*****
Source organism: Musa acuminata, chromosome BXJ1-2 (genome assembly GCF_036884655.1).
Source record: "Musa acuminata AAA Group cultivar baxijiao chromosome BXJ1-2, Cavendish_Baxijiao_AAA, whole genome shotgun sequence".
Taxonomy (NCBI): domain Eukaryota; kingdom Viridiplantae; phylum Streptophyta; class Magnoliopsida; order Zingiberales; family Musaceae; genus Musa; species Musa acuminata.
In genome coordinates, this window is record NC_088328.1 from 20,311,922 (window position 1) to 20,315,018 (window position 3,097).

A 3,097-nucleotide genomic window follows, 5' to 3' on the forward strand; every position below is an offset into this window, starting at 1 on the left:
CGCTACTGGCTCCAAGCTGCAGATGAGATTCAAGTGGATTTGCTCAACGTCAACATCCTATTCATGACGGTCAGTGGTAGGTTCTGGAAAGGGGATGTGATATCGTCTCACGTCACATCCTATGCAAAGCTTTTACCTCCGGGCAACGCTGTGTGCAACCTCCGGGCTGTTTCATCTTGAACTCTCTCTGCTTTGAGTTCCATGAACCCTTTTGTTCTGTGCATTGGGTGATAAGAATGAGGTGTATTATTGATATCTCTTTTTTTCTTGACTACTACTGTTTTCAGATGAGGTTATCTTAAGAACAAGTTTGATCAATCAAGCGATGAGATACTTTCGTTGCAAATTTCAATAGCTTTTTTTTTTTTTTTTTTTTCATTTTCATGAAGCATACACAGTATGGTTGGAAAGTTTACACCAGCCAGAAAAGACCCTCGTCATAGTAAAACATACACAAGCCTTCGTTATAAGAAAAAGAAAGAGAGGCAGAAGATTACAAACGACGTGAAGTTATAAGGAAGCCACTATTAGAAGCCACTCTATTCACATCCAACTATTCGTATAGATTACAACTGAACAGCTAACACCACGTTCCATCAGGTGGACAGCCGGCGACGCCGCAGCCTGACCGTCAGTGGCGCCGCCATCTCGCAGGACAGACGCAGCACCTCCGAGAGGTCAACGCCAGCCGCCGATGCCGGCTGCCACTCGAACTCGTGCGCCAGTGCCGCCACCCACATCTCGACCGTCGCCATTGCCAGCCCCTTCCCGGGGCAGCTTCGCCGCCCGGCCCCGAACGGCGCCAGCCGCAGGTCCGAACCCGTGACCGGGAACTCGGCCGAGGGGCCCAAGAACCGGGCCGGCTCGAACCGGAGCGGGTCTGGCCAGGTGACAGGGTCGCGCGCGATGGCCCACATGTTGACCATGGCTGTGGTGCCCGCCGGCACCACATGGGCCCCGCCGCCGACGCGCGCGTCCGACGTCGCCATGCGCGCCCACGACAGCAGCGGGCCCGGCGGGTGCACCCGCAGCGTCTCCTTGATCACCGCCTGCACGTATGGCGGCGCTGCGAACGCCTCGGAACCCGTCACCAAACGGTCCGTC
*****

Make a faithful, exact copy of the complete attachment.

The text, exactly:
Source organism: Musa acuminata, chromosome BXJ1-2 (genome assembly GCF_036884655.1).
Source record: "Musa acuminata AAA Group cultivar baxijiao chromosome BXJ1-2, Cavendish_Baxijiao_AAA, whole genome shotgun sequence".
Taxonomy (NCBI): domain Eukaryota; kingdom Viridiplantae; phylum Streptophyta; class Magnoliopsida; order Zingiberales; family Musaceae; genus Musa; species Musa acuminata.
In genome coordinates, this window is record NC_088328.1 from 20,311,922 (window position 1) to 20,315,018 (window position 3,097).

A 3,097-nucleotide genomic window follows, 5' to 3' on the forward strand; every position below is an offset into this window, starting at 1 on the left:
CGCTACTGGCTCCAAGCTGCAGATGAGATTCAAGTGGATTTGCTCAACGTCAACATCCTATTCATGACGGTCAGTGGTAGGTTCTGGAAAGGGGATGTGATATCGTCTCACGTCACATCCTATGCAAAGCTTTTACCTCCGGGCAACGCTGTGTGCAACCTCCGGGCTGTTTCATCTTGAACTCTCTCTGCTTTGAGTTCCATGAACCCTTTTGTTCTGTGCATTGGGTGATAAGAATGAGGTGTATTATTGATATCTCTTTTTTTCTTGACTACTACTGTTTTCAGATGAGGTTATCTTAAGAACAAGTTTGATCAATCAAGCGATGAGATACTTTCGTTGCAAATTTCAATAGCTTTTTTTTTTTTTTTTTTTTCATTTTCATGAAGCATACACAGTATGGTTGGAAAGTTTACACCAGCCAGAAAAGACCCTCGTCATAGTAAAACATACACAAGCCTTCGTTATAAGAAAAAGAAAGAGAGGCAGAAGATTACAAACGACGTGAAGTTATAAGGAAGCCACTATTAGAAGCCACTCTATTCACATCCAACTATTCGTATAGATTACAACTGAACAGCTAACACCACGTTCCATCAGGTGGACAGCCGGCGACGCCGCAGCCTGACCGTCAGTGGCGCCGCCATCTCGCAGGACAGACGCAGCACCTCCGAGAGGTCAACGCCAGCCGCCGATGCCGGCTGCCACTCGAACTCGTGCGCCAGTGCCGCCACCCACATCTCGACCGTCGCCATTGCCAGCCCCTTCCCGGGGCAGCTTCGCCGCCCGGCCCCGAACGGCGCCAGCCGCAGGTCCGAACCCGTGACCGGGAACTCGGCCGAGGGGCCCAAGAACCGGGCCGGCTCGAACCGGAGCGGGTCTGGCCAGGTGACAGGGTCGCGCGCGATGGCCCACATGTTGACCATGGCTGTGGTGCCCGCCGGCACCACATGGGCCCCGCCGCCGACGCGCGCGTCCGACGTCGCCATGCGCGCCCACGACAGCAGCGGGCCCGGCGGGTGCACCCGCAGCGTCTCCTTGATCACCGCCTGCACGTATGGCGGCGCTGCGAACGCCTCGGAACCCGTCACCAAACGGTCCGTC